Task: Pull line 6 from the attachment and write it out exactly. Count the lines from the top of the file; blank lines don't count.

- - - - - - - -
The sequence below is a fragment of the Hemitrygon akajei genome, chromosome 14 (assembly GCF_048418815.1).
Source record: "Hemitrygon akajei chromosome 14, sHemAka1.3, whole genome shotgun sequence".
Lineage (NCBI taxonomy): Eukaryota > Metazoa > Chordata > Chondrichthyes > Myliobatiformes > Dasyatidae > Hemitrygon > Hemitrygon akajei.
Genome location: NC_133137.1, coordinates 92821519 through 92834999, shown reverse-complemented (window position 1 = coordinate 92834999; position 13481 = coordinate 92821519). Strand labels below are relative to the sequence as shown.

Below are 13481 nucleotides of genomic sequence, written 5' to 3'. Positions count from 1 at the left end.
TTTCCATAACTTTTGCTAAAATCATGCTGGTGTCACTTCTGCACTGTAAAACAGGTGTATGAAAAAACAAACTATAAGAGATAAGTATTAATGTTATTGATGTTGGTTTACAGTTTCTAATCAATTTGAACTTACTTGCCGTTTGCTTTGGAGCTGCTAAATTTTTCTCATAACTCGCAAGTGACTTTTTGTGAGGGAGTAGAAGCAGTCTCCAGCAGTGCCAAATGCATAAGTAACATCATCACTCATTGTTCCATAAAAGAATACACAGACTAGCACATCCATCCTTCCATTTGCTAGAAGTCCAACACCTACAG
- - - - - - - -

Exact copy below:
TTTCCATAACTTTTGCTAAAATCATGCTGGTGTCACTTCTGCACTGTAAAACAGGTGTATGAAAAAACAAACTATAAGAGATAAGTATTAATGTTATTGATGTTGGTTTACAGTTTCTAATCAATTTGAACTTACTTGCCGTTTGCTTTGGAGCTGCTAAATTTTTCTCATAACTCGCAAGTGACTTTTTGTGAGGGAGTAGAAGCAGTCTCCAGCAGTGCCAAATGCATAAGTAACATCATCACTCATTGTTCCATAAAAGAATACACAGACTAGCACATCCATCCTTCCATTTGCTAGAAGTCCAACACCTACAG